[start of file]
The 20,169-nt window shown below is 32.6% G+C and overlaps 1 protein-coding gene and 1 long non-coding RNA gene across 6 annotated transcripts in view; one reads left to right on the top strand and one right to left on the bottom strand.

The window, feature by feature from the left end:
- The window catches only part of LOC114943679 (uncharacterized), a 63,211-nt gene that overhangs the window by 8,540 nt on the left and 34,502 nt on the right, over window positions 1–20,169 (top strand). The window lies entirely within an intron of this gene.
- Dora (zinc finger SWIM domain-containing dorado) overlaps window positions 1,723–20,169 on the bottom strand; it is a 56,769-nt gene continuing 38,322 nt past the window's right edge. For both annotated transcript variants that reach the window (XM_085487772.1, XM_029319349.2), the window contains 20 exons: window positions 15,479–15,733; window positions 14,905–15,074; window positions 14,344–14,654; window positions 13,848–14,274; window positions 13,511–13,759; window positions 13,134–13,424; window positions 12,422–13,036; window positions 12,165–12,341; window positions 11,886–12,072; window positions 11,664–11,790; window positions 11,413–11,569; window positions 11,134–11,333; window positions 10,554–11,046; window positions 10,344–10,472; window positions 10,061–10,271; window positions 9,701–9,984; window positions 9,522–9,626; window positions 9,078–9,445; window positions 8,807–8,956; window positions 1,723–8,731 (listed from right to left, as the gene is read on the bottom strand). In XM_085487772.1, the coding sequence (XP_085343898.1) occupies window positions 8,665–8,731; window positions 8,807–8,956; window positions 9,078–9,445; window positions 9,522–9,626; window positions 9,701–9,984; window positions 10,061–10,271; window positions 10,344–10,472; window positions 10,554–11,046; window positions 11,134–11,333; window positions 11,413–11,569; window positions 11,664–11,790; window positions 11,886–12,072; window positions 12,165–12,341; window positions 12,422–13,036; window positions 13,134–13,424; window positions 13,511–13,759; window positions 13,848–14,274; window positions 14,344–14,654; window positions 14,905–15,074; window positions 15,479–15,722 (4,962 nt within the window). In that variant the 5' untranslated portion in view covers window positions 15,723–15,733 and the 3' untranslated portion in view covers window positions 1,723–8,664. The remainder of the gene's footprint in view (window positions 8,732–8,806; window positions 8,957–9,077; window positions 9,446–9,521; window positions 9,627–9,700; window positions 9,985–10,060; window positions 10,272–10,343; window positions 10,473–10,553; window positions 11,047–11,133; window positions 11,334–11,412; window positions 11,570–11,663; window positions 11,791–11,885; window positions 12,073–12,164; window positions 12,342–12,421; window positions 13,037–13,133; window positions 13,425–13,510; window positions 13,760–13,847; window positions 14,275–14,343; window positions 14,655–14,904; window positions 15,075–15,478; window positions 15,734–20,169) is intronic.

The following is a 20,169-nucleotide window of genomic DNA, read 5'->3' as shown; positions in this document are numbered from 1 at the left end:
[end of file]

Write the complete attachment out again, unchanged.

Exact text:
The 20,169-nt window shown below is 32.6% G+C and overlaps 1 protein-coding gene and 1 long non-coding RNA gene across 6 annotated transcripts in view; one reads left to right on the top strand and one right to left on the bottom strand.

The window, feature by feature from the left end:
- The window catches only part of LOC114943679 (uncharacterized), a 63,211-nt gene that overhangs the window by 8,540 nt on the left and 34,502 nt on the right, over window positions 1–20,169 (top strand). The window lies entirely within an intron of this gene.
- Dora (zinc finger SWIM domain-containing dorado) overlaps window positions 1,723–20,169 on the bottom strand; it is a 56,769-nt gene continuing 38,322 nt past the window's right edge. For both annotated transcript variants that reach the window (XM_085487772.1, XM_029319349.2), the window contains 20 exons: window positions 15,479–15,733; window positions 14,905–15,074; window positions 14,344–14,654; window positions 13,848–14,274; window positions 13,511–13,759; window positions 13,134–13,424; window positions 12,422–13,036; window positions 12,165–12,341; window positions 11,886–12,072; window positions 11,664–11,790; window positions 11,413–11,569; window positions 11,134–11,333; window positions 10,554–11,046; window positions 10,344–10,472; window positions 10,061–10,271; window positions 9,701–9,984; window positions 9,522–9,626; window positions 9,078–9,445; window positions 8,807–8,956; window positions 1,723–8,731 (listed from right to left, as the gene is read on the bottom strand). In XM_085487772.1, the coding sequence (XP_085343898.1) occupies window positions 8,665–8,731; window positions 8,807–8,956; window positions 9,078–9,445; window positions 9,522–9,626; window positions 9,701–9,984; window positions 10,061–10,271; window positions 10,344–10,472; window positions 10,554–11,046; window positions 11,134–11,333; window positions 11,413–11,569; window positions 11,664–11,790; window positions 11,886–12,072; window positions 12,165–12,341; window positions 12,422–13,036; window positions 13,134–13,424; window positions 13,511–13,759; window positions 13,848–14,274; window positions 14,344–14,654; window positions 14,905–15,074; window positions 15,479–15,722 (4,962 nt within the window). In that variant the 5' untranslated portion in view covers window positions 15,723–15,733 and the 3' untranslated portion in view covers window positions 1,723–8,664. The remainder of the gene's footprint in view (window positions 8,732–8,806; window positions 8,957–9,077; window positions 9,446–9,521; window positions 9,627–9,700; window positions 9,985–10,060; window positions 10,272–10,343; window positions 10,473–10,553; window positions 11,047–11,133; window positions 11,334–11,412; window positions 11,570–11,663; window positions 11,791–11,885; window positions 12,073–12,164; window positions 12,342–12,421; window positions 13,037–13,133; window positions 13,425–13,510; window positions 13,760–13,847; window positions 14,275–14,343; window positions 14,655–14,904; window positions 15,075–15,478; window positions 15,734–20,169) is intronic.

The following is a 20,169-nucleotide window of genomic DNA, read 5'->3' as shown; positions in this document are numbered from 1 at the left end: